18 April 2014

Triumph and Disaster: The Crucifixion in Christian Art

Ever since Lenny Bruce quipped that had Jesus been killed in the middle of the last century, Catholic school children would wear little electric chairs around their necks instead of crosses, it’s been a staple of lazy comedians to sneer and ask what kind of a religion chooses an instrument of torture for its symbol. The answer, writes Francis Spufford in 2012’s Unapologetic, is “one that takes the existence of suffering seriously.”

The Cross, says John O’Donohue in Eternal Echoes, is a unique axis in time, where time and timelessness intersect. All past, present, and future pain was physically carried up the hill of Calvary in the Cross, so that it could be transfigured in the new dawn of the Resurrection. This, he says, is the mystery of the Eucharist, which embraces Calvary and the Resurrection in the one circle:
“In Christian terms there is no way to light or glory except through the sore ground under the dark weight of the Cross.”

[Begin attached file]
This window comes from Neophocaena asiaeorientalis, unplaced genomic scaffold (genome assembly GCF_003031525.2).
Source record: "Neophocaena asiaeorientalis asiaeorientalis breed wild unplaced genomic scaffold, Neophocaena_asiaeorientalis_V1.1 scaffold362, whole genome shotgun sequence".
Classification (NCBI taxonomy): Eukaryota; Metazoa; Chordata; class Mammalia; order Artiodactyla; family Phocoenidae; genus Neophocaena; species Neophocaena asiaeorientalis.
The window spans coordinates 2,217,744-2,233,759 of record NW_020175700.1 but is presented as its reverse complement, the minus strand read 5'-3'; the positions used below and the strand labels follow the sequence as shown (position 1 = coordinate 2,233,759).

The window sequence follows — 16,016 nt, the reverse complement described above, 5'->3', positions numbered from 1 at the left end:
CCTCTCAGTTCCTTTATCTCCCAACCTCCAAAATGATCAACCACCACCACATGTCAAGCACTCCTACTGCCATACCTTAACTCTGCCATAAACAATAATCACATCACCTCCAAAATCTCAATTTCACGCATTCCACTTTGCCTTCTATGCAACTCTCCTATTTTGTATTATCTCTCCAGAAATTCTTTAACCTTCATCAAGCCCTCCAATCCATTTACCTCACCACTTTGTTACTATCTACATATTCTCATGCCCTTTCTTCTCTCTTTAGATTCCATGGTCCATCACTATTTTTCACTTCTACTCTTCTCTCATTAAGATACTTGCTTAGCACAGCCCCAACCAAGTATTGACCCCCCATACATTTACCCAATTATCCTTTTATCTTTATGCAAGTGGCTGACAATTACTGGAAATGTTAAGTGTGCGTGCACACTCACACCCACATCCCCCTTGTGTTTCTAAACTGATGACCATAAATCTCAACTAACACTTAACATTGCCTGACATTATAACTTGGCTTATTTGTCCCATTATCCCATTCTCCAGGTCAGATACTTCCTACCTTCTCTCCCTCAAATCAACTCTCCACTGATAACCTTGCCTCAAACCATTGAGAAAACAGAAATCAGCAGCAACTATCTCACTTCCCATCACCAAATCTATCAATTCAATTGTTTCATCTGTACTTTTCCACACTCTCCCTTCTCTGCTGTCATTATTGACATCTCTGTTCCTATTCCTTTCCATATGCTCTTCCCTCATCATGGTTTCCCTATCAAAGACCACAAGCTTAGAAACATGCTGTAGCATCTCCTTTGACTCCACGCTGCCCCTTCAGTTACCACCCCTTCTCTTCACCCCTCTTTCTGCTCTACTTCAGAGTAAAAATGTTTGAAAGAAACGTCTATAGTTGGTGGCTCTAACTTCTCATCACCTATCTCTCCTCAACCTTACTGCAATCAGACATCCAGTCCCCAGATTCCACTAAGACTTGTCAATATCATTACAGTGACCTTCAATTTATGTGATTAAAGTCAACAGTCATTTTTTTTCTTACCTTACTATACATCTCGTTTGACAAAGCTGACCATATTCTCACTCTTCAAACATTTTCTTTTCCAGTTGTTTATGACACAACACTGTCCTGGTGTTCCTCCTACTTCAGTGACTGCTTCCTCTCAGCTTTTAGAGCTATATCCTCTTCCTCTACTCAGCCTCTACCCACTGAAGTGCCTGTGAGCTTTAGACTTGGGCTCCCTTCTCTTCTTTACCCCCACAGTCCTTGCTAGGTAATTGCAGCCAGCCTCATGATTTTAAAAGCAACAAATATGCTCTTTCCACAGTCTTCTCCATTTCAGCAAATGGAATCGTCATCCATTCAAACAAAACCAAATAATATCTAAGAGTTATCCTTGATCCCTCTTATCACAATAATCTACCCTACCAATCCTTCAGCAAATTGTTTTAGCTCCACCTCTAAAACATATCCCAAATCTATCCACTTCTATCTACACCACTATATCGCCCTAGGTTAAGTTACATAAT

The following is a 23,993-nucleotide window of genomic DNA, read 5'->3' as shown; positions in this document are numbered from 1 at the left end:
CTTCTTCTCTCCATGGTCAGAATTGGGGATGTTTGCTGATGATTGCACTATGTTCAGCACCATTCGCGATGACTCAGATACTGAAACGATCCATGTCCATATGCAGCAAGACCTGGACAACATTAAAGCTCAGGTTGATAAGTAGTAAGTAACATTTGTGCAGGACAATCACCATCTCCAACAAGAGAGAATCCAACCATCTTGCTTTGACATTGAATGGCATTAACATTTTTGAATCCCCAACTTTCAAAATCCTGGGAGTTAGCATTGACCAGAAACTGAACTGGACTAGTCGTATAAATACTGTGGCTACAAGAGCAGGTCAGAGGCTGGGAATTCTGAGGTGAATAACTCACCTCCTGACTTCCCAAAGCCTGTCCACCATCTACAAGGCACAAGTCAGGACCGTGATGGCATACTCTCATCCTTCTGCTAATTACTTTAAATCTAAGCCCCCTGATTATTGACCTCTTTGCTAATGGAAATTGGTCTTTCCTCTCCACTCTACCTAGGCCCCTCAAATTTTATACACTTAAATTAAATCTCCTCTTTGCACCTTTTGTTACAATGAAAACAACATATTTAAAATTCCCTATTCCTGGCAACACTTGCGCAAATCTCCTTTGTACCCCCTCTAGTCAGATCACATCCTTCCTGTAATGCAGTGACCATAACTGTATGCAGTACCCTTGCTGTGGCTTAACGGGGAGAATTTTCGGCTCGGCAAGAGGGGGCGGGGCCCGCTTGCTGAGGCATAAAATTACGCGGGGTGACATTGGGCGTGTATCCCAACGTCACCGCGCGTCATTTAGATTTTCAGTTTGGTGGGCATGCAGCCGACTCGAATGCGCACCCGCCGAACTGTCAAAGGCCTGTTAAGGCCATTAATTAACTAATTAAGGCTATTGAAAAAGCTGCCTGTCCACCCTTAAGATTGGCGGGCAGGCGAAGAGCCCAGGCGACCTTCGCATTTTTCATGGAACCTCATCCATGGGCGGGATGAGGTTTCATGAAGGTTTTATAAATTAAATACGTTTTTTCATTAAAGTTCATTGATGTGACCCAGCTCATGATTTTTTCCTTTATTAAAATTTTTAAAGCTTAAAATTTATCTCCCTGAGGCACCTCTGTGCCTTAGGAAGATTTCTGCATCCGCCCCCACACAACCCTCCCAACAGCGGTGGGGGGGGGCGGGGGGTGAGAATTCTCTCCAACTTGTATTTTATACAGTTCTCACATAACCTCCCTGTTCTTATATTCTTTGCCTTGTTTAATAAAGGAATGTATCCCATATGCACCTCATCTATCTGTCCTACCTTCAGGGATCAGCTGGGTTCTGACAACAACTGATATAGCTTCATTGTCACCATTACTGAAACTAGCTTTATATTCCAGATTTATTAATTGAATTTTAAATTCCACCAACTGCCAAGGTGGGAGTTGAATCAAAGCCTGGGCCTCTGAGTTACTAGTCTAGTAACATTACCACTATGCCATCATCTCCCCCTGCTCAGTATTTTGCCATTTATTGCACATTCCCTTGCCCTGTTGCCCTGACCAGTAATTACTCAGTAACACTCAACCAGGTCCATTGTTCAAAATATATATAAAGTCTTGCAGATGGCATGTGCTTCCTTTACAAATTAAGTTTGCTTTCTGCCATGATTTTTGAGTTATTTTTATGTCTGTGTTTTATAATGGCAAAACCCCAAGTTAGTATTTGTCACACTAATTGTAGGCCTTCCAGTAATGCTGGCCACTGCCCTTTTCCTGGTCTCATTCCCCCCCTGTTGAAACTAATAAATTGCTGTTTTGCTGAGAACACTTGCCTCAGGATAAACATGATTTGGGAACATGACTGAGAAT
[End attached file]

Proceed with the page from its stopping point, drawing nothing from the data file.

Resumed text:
Detail of a fifth-century ivory miniature of the Crucifixion, held by the British Museum.

O’Donohue describes the Cross as a lonely, forsaken symbol, the most terrifying image in Christian theology being a state of absolute abandonment, immortalised in the Passion narratives when Jesus cries out “Eloi, Eloi, lama sabachthani?” – My God, my God, why hast thou forsaken me?

This, according to the second volume of Joseph Ratzinger's Jesus of Nazareth, was no ordinary cry of abandonment. Misheard and misunderstood by some nearby, the faithful recognised this as a truly Messianic cry, the opening verse of the twenty-second psalm.
“Jesus is praying the great psalm of suffering Israel, and so he is taking upon himself all the tribulation, not just of Israel, but of all those in this world who suffer from God’s concealment. He brings the world’s anguished cry at God’s absence before the heart of God himself. He identifies himself with suffering Israel, with all those who suffer under ‘God’s darkness’; he takes their cry, their anguish, all their helplessness upon himself – and in so doing he transforms it.”